Frank Bill a Surprise for Online Gambling Industry

By Brian Cullingworth, Last updated Mar 8, 2021

The chairman of the House Financial Services Committee, Congressman Barney Frank has launched his much anticipated proposal to amend the Unlawful Internet Gambling Enforcement Act….and it’s not the repeal most industry people were expecting.

The bill does not challenge the Unlawful Internet Gambling Enforcement Act 2007 directly. Instead it seeks to establish a regulatory and enforcement framework for licensed gambling operators to accept bets and wagers from individuals in the US.

At a press conference in Washington yesterday (Thursday) the Congressman introduced his eagerly awaited Internet gambling bill, taking a completely unexpected approach which addresses the big picture in US online gambling by introducing the possibility of federal licensing, regulation….and taxation.

The Frank bill, titled the Internet Gambling Regulation and Enforcement Act, does not seek to set aside the UIGEA but leaves it in place, together with the Wire Act.

The ban against financial transactions with online gambling companies stays, qualified by its application only to sites regarded as “illegal” or in other words unlicensed in the USA. However, Section 5370 of the new proposal provides a defence against the UIGEA regulations that have yet to be promulgated following interaction between the Treasury and the Attorney Generals office.

Frank proposes to introduce a system of federal licensing and regulation that will be open to suitable offshore Internet gambling companies.

This aspect is handled through legislation that seeks to amend Chapter 53 of Title 31, United States Code (Monetary Transactions), by adding a new sub-chapter titled Regulation of Lawful Internet Gambling.

The Financial Crimes Enforcement Network (FinCEN) is to be given exclusive authority to issue and enforce licenses and regulations, if the Frank proposals are accepted. Applicants would be subject to both financial and corporate probity scrutiny – including criminal background checks of corporate officers – during the licensing process. And applicant companies will have to set up a corporation in the USA for taxation purposes.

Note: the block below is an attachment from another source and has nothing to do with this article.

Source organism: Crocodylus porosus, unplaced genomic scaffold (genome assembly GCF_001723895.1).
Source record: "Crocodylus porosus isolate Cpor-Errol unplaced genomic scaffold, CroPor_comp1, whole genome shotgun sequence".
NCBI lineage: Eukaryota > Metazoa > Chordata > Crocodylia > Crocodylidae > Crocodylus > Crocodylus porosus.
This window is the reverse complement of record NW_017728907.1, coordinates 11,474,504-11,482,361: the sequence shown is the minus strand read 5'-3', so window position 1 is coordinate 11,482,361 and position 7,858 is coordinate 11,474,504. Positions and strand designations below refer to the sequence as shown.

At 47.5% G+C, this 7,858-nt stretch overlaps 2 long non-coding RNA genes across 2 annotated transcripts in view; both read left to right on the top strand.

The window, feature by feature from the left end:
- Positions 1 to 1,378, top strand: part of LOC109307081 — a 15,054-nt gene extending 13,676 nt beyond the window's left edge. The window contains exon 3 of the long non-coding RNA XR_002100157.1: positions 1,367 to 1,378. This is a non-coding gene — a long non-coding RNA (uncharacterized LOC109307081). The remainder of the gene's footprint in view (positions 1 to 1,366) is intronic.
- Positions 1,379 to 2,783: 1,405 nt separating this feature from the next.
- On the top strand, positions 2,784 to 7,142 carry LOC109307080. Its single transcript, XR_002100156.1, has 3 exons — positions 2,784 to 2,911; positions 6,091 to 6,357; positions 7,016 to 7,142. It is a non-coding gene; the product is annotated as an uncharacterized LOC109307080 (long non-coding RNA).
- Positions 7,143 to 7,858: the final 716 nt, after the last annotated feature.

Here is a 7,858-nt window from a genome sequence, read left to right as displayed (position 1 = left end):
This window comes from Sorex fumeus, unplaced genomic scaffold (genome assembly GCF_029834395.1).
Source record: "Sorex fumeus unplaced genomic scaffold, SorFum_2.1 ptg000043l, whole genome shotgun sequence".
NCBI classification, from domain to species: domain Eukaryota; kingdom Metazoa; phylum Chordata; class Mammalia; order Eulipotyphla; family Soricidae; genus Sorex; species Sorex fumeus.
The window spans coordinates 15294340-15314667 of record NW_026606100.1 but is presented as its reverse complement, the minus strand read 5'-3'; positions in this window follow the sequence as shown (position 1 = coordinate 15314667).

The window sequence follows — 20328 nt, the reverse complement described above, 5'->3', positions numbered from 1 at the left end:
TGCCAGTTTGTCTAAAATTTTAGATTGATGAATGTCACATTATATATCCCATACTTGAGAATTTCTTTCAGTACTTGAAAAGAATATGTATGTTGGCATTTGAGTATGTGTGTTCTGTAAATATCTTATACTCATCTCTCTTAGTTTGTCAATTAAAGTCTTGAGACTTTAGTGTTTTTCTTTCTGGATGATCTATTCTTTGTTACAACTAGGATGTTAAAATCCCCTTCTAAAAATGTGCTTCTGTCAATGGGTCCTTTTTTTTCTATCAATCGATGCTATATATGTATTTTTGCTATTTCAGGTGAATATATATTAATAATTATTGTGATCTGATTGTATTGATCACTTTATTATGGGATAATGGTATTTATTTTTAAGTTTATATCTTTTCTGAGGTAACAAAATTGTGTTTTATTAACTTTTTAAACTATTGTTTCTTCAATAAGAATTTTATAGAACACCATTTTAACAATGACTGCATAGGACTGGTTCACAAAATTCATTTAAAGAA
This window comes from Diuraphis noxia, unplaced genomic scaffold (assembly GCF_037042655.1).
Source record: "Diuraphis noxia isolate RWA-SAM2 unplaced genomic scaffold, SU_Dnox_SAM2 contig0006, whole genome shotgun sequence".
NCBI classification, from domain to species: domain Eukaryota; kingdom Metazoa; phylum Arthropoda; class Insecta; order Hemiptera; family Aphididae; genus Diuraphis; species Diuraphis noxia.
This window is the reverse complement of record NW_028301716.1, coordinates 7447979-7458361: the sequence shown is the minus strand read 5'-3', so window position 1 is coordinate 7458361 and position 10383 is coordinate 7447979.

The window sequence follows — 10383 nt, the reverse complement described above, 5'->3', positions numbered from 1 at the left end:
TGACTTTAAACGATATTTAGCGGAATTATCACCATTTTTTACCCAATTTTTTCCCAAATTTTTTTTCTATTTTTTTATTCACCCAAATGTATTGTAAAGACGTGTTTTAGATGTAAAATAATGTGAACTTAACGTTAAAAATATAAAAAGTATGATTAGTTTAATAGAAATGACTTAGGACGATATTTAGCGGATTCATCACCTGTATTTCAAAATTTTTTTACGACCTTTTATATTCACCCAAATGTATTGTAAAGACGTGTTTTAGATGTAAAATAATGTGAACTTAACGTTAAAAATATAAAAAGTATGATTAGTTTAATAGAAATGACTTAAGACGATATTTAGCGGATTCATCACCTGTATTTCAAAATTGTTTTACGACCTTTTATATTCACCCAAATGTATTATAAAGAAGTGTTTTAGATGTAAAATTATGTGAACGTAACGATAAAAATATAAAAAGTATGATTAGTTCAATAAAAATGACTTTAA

The taxation provision is no surprise (see previous InfoPowa reports). Industry observers expected to see tax used as a sweetener to bring politicians on board, and some experts have anticipated that the harvest from taxation could be of the order of $20 billion over a five year period, given the continued growth of a regulated and licensed market.

The Frank bill proposes a 1 percent license fee, and a 1 percent user fee paid to the U.S government during each 30-day period of operation, based on revenues received from player deposits. The fees, however, are drawn and paid from company funds and not from customer funds. It also requires the US licensed companies to adhere to federal and state income tax laws.

In another move to head off opposition, the Internet Gambling Regulation and Enforcement Act stresses that licenses will only be granted if appropriate safeguards are in place for preventing underage gambling, fraud and money laundering.